Jimmy Buffett: A Good Life All the Way is available now from Touchstone.
Over on the A Good Life All the Way Facebook page, I asked if anyone had any questions. A few did, and they were good ones and, with reactions to the book now rolling in (thank you everyone who’s reached out to say they enjoyed it), I thought the answers might offer some good context to a book I think has a few quirks.
Matt asked: “How many different places did you visit in the process of interviews, etc.?” The thing about this book is it was conceived as a first-person travel narrative. I was interested in Margaritaville, its forty-year trip from Key West to America’s suburban sprawl, and I wondered if you could see what it was from what it became.
In a great many ways, the book remains that. We just stripped the first person from almost all of it.
So let’s start Labor Day weekend, 2013. In June of that summer, the Oregonian laid off a whole bunch of us, but there was a catch. We had to work through the summer to get our severance. It’s a pretty lousy way to treat people, and I was emotionally beat by the time I walked out the building for the last time after 16 years of walking in. We immediately went to the coast, because we always go to the coast with friends for Labor Day weekend.
On a perfect day, with the rest of the house napping, I poured a very large rum drink, grabbed my iPod and went for a walk, knee-deep in the Pacific Ocean. I listened to Changes in Latitudes, Changes in Attitudes and thought about the sweep of Margaritaville. When I got back to the house, I grabbed my laptop, checked the tour schedule and with deadlines rushing toward me for Springsteen: Album by Album, I booked a trip to Las Vegas.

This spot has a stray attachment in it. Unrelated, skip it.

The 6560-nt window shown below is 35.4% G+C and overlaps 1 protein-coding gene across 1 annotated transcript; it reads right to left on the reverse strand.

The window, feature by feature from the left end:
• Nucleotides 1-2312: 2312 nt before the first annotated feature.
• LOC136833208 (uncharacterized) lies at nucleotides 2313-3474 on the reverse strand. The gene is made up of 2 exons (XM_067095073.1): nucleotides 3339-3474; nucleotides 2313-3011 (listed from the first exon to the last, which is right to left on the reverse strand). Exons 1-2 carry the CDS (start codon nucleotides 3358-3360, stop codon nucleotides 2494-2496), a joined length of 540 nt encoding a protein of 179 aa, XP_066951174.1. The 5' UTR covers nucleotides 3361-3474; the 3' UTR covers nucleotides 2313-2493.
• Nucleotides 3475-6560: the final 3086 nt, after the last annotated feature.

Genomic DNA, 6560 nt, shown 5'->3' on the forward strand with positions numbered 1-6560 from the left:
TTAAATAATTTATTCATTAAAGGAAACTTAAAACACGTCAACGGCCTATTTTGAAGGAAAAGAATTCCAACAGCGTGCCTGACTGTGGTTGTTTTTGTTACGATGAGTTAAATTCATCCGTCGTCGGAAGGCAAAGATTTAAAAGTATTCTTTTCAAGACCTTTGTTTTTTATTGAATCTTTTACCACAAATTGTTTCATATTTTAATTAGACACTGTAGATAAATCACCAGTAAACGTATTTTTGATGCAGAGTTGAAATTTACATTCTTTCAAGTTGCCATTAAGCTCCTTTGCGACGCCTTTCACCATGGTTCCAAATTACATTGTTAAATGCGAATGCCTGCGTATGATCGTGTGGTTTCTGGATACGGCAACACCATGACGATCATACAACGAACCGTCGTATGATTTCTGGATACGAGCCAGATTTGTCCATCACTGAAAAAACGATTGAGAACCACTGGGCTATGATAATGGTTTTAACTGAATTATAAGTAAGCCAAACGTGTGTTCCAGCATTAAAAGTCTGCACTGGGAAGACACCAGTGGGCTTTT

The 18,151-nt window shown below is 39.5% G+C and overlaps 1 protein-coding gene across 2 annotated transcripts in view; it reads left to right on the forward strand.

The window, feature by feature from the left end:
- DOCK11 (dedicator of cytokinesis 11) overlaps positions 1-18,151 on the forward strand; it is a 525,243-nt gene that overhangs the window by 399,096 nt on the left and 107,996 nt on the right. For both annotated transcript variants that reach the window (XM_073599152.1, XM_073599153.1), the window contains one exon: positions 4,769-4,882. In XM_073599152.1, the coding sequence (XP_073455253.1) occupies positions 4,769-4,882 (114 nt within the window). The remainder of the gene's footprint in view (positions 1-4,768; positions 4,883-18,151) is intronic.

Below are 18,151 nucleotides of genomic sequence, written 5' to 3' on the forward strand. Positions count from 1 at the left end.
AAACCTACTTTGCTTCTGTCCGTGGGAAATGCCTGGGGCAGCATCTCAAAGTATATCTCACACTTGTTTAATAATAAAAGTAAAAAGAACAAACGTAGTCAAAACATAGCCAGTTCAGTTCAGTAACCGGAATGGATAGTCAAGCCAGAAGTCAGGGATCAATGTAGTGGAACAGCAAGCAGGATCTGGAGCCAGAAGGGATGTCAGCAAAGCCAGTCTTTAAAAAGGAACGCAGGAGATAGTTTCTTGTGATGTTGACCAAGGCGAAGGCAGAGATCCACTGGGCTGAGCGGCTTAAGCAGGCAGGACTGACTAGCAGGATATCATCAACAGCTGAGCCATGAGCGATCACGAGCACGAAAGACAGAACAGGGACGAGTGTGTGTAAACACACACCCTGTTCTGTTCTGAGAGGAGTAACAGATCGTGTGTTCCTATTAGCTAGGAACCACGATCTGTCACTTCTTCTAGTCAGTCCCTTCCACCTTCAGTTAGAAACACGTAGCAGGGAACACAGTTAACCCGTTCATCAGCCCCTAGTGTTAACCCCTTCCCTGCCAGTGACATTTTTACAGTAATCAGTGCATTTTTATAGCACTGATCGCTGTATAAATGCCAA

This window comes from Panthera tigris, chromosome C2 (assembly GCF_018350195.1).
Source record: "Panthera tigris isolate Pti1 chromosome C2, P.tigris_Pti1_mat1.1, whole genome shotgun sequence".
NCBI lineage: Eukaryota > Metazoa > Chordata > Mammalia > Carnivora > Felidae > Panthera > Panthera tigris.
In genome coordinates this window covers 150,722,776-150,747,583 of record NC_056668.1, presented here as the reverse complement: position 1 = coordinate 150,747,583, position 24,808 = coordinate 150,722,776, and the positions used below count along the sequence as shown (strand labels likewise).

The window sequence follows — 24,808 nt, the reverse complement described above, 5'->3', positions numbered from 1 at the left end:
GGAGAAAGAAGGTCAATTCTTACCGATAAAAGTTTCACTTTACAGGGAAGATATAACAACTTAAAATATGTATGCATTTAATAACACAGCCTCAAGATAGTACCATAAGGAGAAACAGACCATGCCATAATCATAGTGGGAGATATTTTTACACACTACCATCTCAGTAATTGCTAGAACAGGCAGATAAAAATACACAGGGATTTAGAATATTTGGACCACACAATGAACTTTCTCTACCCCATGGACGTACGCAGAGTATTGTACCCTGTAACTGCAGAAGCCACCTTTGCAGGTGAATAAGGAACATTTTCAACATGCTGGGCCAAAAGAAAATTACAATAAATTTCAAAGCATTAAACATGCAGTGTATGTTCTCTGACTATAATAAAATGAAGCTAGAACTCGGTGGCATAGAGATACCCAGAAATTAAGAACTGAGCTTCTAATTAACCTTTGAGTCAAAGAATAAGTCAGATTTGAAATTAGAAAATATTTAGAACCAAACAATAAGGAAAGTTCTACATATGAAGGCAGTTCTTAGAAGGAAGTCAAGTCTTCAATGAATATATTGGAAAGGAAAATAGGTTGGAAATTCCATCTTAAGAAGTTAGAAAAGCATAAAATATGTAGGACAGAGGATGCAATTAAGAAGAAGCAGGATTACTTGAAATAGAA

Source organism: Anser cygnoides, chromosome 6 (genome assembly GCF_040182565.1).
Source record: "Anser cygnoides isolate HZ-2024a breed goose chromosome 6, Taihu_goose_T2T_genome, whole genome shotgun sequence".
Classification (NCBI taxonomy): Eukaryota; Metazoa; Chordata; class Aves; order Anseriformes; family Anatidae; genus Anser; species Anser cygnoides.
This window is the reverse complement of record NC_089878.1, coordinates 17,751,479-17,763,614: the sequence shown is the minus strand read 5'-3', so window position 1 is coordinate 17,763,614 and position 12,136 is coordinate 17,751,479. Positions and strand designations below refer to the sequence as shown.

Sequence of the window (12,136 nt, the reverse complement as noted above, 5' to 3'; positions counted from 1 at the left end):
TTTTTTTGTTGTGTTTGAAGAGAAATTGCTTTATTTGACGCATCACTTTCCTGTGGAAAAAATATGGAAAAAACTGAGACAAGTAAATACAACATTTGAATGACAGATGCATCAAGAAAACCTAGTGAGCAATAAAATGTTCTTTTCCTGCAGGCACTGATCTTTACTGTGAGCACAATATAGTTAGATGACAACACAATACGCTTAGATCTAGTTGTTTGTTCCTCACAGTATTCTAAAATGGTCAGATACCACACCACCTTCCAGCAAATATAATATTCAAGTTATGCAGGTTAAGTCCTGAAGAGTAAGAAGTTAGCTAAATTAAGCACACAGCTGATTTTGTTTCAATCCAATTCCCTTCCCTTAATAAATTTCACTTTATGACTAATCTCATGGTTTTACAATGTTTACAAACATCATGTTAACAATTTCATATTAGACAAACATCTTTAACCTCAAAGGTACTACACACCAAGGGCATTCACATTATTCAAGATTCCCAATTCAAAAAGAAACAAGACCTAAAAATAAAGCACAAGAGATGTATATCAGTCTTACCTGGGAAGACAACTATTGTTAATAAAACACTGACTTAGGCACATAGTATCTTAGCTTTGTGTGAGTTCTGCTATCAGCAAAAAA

Two months later, I spent a weekend hanging out at the Flamingo, and then stayed a few extra days to make a trip out visit the Nevada’s gambling regulators and copy the transcript of Jimmy’s appearance before the Gaming Control Board.
In January 2014, one of my best friends got married in Key West. I flew out early, stopped in Gainesville to poke through materials Jimmy had donated there. I stopped south of Tampa to spend some time with James “Sunny Jim” White (no relation) and Hugo Duarte, catching them playing a gig at the amazing little train station in Venice, Fla. That was my introduction to Trop Rock.
In Key West, I spent time at the library, reading through old Citizens, and spent a fantastic afternoon with Tim Glancey, talking about the island and his days on the road with Jimmy. It would take another 16 months to finish the book proposal. I signed the deal with Touchstone in June 2015.
Then we were off. I flew to Nashville and drove to Muscle Shoals and then back up to Nashville for a few days. (Really enjoyed both towns, though I couldn’t get a drink on a Sunday night in Muscle Shoals, and it was my birthday.)
I flew to Orlando and drove to Lakeland. From Lakeland, I headed back to Gainesville. From Gainesville, I drove for what like forever to Mobile. From Mobile, I snuck over to Pensacola and stopped at the Flora-Bama on my way back.
After Mobile, I went to Pascagoula and, by dumb luck, got there the day they were dedicating Buffett Bridge. Had a fantastic day on the beach while Jimmy and Mac played a nine-song set that closed with Jimmy alone on stage playing “The Captain and the Kid” just steps from his grandfather’s old house. The next day, I was sitting Laffite’s Blacksmith Shop in New Orleans when the TV behind the bar cut to a shot of Jimmy on the sideline of the Saints game. They were playing the Buccaneers. Felt right.
After that, Key West for Meeting of the Minds. Through the magic of Airbnb, I bunked on a sailboat on Stock Island for the week and got drunk with a guy who claimed to have once been Minnesota’s most wanted fugitive. When the week was up, I split north to Hollywood to stay at the hotel. From there, I raced to Orlando for lunch with Bob Liberman. From Orlando, I cut down to Treasure Island for a quick chat with Joe Nuzzo. From there, I raced back to Ft. Lauderdale to catch a flight to Seattle.